So that poses very significant challenges for wealthy nations. Because according to our research, if you're in a country where per capita emissions are really high — so North America, Europe, Australia — emissions reductions of the order of 10 percent per year, and starting immediately, will be required for a good chance of avoiding the two-degree target. Let me just put that into context. The economist Nicholas Stern said that emission reductions of more than one percent per year had only ever been associated with economic recession or upheaval. So this poses huge challenges for the issue of economic growth, because if we have our high carbon infrastructure in place, it means that if our economies grow, then so do our emissions. So I'd just like to take a quote from a paper by myself and Kevin Anderson back in 2011 where we said that to avoid the two-degree framing of dangerous climate change, economic growth needs to be exchanged at least temporarily for a period of planned austerity in wealthy nations.

This is a really difficult message to take, because what it suggests is that we really need to do things differently. This is not about just incremental change. This is about doing things differently, about whole system change, and sometimes it's about doing less things. And this applies to all of us, whatever sphere of influence we have. So it could be from writing to our local politician to talking to our boss at work or being the boss at work, or talking with our friends and family, or, quite simply, changing our lifestyles. Because we really need to make significant change. At the moment, we're choosing a four-degree scenario. If we really want to avoid the two-degree scenario, there really is no time like the present to act.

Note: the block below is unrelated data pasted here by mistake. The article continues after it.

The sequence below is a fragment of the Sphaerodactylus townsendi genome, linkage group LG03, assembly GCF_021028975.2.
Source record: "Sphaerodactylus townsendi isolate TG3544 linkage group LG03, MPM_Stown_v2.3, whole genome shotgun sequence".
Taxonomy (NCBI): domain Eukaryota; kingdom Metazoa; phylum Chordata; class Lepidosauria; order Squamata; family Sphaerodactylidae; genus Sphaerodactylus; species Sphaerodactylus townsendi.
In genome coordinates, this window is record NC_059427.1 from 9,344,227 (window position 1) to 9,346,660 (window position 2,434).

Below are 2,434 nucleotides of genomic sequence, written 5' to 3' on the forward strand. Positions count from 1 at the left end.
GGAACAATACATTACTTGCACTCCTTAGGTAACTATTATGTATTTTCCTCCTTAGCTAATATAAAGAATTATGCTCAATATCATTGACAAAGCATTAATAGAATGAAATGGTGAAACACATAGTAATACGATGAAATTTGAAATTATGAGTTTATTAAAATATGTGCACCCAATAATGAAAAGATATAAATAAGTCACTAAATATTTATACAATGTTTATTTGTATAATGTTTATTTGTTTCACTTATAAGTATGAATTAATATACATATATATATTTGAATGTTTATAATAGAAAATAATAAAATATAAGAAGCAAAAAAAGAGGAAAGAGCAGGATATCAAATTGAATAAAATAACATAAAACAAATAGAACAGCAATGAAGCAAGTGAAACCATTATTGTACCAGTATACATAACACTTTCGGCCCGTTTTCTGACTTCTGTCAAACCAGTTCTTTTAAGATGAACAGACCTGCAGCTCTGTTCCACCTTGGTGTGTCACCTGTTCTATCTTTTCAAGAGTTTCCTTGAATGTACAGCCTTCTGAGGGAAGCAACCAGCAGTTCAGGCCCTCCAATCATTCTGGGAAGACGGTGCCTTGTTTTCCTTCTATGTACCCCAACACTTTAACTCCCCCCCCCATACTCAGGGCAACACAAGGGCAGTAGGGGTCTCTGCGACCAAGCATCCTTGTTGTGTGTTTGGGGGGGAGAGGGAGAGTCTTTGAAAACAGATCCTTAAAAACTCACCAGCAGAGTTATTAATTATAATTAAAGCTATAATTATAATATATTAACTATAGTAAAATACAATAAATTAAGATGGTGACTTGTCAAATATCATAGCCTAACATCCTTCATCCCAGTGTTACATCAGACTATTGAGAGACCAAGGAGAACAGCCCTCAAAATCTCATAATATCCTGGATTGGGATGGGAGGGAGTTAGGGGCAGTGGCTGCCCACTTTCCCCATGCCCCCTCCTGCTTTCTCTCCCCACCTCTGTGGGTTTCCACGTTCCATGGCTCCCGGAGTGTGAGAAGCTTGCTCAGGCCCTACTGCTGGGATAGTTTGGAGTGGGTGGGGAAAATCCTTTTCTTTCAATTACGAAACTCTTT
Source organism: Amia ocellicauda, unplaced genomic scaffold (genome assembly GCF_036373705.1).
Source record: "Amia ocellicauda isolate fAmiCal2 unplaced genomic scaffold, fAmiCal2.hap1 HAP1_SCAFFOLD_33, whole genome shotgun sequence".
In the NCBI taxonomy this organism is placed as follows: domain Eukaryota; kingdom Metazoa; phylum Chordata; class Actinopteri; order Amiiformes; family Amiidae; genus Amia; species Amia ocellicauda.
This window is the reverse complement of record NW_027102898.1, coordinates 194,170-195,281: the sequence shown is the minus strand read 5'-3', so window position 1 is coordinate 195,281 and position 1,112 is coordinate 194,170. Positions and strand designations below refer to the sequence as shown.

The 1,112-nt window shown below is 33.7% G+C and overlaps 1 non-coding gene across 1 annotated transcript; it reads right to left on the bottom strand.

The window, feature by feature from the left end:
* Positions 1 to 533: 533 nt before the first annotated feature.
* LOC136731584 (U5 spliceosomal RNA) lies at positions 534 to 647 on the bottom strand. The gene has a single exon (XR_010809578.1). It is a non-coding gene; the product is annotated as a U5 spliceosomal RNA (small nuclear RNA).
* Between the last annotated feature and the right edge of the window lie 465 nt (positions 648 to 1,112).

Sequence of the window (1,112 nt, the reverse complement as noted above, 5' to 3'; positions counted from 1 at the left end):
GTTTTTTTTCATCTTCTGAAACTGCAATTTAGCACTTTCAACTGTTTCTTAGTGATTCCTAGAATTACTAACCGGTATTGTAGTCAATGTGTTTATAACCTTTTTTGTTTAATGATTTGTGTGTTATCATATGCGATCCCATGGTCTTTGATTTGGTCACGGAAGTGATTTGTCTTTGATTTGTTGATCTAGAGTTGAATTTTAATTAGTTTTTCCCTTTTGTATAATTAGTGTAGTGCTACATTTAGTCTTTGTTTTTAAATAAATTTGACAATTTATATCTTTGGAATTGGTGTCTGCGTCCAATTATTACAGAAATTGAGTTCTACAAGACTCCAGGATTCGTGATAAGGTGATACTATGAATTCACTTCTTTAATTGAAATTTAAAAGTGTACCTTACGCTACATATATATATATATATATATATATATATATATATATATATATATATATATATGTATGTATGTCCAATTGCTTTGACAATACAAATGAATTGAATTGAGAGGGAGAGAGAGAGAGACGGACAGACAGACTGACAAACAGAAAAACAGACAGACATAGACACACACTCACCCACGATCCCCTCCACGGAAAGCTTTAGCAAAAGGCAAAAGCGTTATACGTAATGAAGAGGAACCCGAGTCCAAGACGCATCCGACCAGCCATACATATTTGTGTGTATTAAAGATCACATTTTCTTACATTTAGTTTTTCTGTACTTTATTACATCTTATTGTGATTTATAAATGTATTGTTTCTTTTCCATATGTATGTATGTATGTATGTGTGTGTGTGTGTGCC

Thank you.


Bruno Giussani: Alice, basically what you're saying, the talk is, unless wealthy nations start cutting 10 percent per year the emissions now, this year, not in 2020 or '25, we are going to go straight to the four-plus-degree scenario. I am wondering what's your take on the cut by 70 percent for 2070.

Alice Bows-Larkin: Yeah, it's just nowhere near enough to avoid two degrees. One of the things that often — when there are these modeling studies that look at what we need to do, is they tend to hugely overestimate how quickly other countries in the world can start to reduce emissions. So they make kind of heroic assumptions about that. The more we do that, because it's the cumulative emissions, the short-term stuff that really matters. So it does make a huge difference. If a big country like China, for example, continues to grow even for just a few extra years, that will make a big difference to when we need to decarbonize. So I don't think we can even say when it will be, because it all depends on what we have to do in the short term. But I think we've just got huge scope, and we don't pull those levers that allow us to reduce the energy demand, which is a shame.

BG: Alice, thank you for coming to TED and sharing this data.

ABL: Thank you.